Having penned down all this I must say the purpose is to share the enchanting experiences of mine and to also get guidance from this forum.

I look forward to several comments, if some of you survive reading this rather long experience sharing.

Immense Metta


1 | Kate Herd

November 6th, 2010, 2:15 pm

Hi , i’m a student at the university of Ghent in Belgium. Maybe you should try to contact me because i’m doing the same thing. I’m making a comparative study of the discrimination of dalits and romani people. That is how i found this website, i was looking for the importance of inspiration by Ambedkar with both groups. I just started my masters so i turned in the subject for my thesis to get an approval but i haven’t heard anything yet. It could get dismissed because i don’t have the resources to do the fieldwork research required. Anyways, if you want, i think we could have interesting conversations. Are you from Hungary? I love Budapest!

2 | Swati Kamble

January 11th, 2011, 10:48 pm

Dear Kate,

I am very happy to hear about your study plan. Do share your email id and we should talk more on this. I have already put down my email id here, feel free to write.


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1720 (You will need this technical-number if you would like to offer one percentage of your tax to Our Inspiration.)----

Our Inspiration 1st Part

Our Inspiration (1st Part)
Jai Bhim is a cheerful greeting. Ten million Indians greet each other in this manner. They're the Dalits who are a proud community. They inherited an extremely difficult life. Their parents and grandparents and untold generations before them were outcasts in society. Even today they still encounter prejudice and experience helplessness.
For more than a millenium their ancestors lived as outcasts. People had a horror of touching them. Others even avoided being in their proximity as their shadow was considered polluting. If they went to school they were seated separately, If they were able to obtain work they did the dirtiest and lowest paid jobs.

Our Inspiration 2nd Part

Our Inspiration (2nd Part)
With their greeting of Jai Bhim they remind each other of their own successful revolution in 1956 for their human rights. Their cause is sacred. It inspires us here in Hungary, as we also face segregation and prejudice today. We would like to know discrimination is a thing of the past.
The dalit's story is like a fairy tale.

Our Inspiration 3rd Part

Our Inspiration (3rd Part)
Once upon a time, a hundred years ago, there lived a seventeen year old untouchable boy in a big family, His name was Bhim. He was the youngest child among 14 siblings. He surpassed all of them because of his brilliant mind. A wealthy maharaj acknowledged his poverty and bestowed a scholarship on him. Bhim was aware that Indian schools were being discriminatory and practiced segregation. Therefore, he tried his fortune in London and New York where he achieved university degrees. He received the title Dr. Ambedkar when he returned home to serve his people as a barrister.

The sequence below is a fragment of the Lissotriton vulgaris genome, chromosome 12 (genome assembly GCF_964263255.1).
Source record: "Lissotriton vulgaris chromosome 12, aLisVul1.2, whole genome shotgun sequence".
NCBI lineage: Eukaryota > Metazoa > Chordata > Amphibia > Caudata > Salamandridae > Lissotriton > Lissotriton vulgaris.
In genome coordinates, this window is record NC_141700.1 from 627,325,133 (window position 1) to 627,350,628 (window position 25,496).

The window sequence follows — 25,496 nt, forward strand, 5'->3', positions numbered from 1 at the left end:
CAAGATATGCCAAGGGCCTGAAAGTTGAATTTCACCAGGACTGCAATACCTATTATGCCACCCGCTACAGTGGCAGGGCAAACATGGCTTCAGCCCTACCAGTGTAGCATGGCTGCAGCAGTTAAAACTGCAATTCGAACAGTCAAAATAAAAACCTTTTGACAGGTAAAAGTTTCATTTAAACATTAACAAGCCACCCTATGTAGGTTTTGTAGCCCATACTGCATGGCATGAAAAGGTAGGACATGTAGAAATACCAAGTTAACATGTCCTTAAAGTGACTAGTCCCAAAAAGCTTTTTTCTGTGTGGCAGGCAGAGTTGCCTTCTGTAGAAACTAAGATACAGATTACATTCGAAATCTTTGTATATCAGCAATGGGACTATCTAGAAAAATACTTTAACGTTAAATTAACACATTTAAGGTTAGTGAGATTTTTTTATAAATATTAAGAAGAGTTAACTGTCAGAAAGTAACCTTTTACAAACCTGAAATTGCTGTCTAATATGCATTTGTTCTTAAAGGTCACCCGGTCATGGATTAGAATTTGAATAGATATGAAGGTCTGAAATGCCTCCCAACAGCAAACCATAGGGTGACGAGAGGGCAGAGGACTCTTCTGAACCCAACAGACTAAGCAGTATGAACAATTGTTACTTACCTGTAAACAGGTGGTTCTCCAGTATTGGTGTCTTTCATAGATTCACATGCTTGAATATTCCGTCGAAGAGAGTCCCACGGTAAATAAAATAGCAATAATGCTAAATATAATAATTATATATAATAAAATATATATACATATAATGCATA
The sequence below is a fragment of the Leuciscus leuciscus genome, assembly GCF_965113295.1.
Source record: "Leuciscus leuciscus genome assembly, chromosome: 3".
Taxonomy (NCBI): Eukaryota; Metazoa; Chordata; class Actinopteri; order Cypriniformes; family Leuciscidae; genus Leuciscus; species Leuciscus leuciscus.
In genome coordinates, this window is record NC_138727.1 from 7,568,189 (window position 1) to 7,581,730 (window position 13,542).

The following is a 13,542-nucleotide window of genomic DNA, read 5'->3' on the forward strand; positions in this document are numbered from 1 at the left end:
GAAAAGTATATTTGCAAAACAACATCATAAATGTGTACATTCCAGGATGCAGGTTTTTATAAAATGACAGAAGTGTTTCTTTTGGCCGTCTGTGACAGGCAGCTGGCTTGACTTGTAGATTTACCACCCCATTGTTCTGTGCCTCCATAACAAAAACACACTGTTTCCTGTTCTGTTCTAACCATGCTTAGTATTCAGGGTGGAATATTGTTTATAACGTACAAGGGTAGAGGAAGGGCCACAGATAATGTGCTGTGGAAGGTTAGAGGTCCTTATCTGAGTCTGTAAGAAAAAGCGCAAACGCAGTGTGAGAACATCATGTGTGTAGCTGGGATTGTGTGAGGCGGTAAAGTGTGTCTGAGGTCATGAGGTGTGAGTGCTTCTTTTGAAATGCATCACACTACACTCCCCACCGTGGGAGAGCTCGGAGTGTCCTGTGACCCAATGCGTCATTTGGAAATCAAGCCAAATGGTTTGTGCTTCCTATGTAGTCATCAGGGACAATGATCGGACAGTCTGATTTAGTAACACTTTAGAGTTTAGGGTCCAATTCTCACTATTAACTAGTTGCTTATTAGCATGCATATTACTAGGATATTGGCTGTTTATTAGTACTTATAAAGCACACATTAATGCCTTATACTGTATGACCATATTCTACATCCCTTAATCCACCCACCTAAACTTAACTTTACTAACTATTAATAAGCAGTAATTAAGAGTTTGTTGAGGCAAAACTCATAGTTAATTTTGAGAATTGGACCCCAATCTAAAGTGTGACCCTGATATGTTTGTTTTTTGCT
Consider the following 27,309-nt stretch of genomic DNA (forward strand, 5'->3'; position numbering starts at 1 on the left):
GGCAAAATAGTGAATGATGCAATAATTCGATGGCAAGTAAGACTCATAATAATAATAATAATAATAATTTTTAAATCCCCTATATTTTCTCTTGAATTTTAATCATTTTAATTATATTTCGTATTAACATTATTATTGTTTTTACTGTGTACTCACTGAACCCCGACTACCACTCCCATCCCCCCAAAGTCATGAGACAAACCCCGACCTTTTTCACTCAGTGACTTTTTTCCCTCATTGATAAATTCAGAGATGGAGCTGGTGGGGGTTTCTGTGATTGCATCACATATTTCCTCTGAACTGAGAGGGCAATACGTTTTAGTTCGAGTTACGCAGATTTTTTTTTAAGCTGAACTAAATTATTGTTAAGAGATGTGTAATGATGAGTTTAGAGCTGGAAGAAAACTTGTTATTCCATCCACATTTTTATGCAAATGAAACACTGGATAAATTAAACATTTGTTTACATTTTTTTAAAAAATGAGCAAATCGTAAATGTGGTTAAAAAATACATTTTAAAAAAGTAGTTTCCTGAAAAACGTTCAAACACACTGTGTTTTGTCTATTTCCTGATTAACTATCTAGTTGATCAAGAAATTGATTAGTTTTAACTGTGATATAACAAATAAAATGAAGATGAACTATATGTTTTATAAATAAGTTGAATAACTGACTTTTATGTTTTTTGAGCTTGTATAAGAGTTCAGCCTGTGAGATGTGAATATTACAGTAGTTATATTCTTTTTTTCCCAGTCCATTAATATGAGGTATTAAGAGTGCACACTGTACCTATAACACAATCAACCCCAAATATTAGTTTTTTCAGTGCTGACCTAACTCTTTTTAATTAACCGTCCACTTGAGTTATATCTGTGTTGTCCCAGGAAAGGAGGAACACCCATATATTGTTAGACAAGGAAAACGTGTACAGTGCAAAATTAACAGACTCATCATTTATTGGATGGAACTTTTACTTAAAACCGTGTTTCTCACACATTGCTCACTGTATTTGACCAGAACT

Our Inspiration 4th Part

Our Inspiration (4th Part)
Nevertheless, he was considered as an untouchable in accordance with the holy books of the Hindu religion. Therefore, he convened with his friends and publicly burned Manu's Laws, the Hindu holy script which bids the Hindu to hold the Untouchable in disdain. He became a human right fighter and his authority was constantly growing throughout the whole country. When India gained independence in 1947 he was nominated as law minister. He was entrusted with drafting the Constitution for the country. He wrote in it that discrimination is forbidden.

Our Inspiration 5th Part

Our Inspiration (5th Part)
In his old age the Dalit people addressed him with veneration as Dr. Babasaheb. He and his laws, however respected they were, he still stared frustratedly at the discrimination existing all over the country. He decided then to show the people a spiritual alternative. As our judgment is determined by our faith, he took an oath: "I was born a Hindu Untouchable. It was beyond my power to prevent that but I declare that it is within my power to refuse to live under ignoble and humiliating conditions. I solemnly assure you that I will not die a Hindu". He abjured hindu religion that had brought so much suffering and humiliation to the Untouchable people (today's Dalits).

Our Inspiration 6th Part

Our Inspiration (6th Part)
He studied thoroughly all the faiths of the world. He was seeking a religion which fitted together with reason, with modern science, and which declared liberty, fraternity and equality amongst people. He decided to follow the path of the Indian prince who lived 2500 years ago: he would be a follower of the Buddha. This was a decision of profound importance for the Dalits because the Buddha is venerated thoughout the world, and India is entitled to take pride in her great son. Dr. Ambedkar showed his astuteness: all of us can choose the way to be respected, we can change our fate for the better. Hundreds of thousands followed Ambedkar to the magnificent ceremony in Nagpur in October 1956. This was the rebirth of Buddhism in India. Babasaheb died six weeks later.

Our Inspiration 7th Part

Our Inspiration (7th Part)
Those who at that time embraced a new world view with him, they are today grandfathers and grandmothers. Their grandchildren are as numerous as the whole population of Hungary. They follow Ambedkar's example: they face even the biggest difficulties in all things - to study and to exercise their human rights.

All of the Parts in One

Our Inspiration

  • Chandrakirti: I like ur views on Bhim Jayanti... And i jst can say "Jai Bhim".....
  • Sunil Sagar: Jai Bhim Janos it's great seeing Dr. Ambedkar's follower in Hungary. The Emancipator, The god of Small. What Millions of god and goddess of Hindu's c
  • Ashwin Jangam: Struggle for liberation of Mulnivasis When freedom struggle of our country was going on, we were dual slaves. The Arya Brahmin
  • Ashwin Jangam: Jaibhim Abhinav Thank you Abhinav for putting up a superb photos of our ancestors to know our peop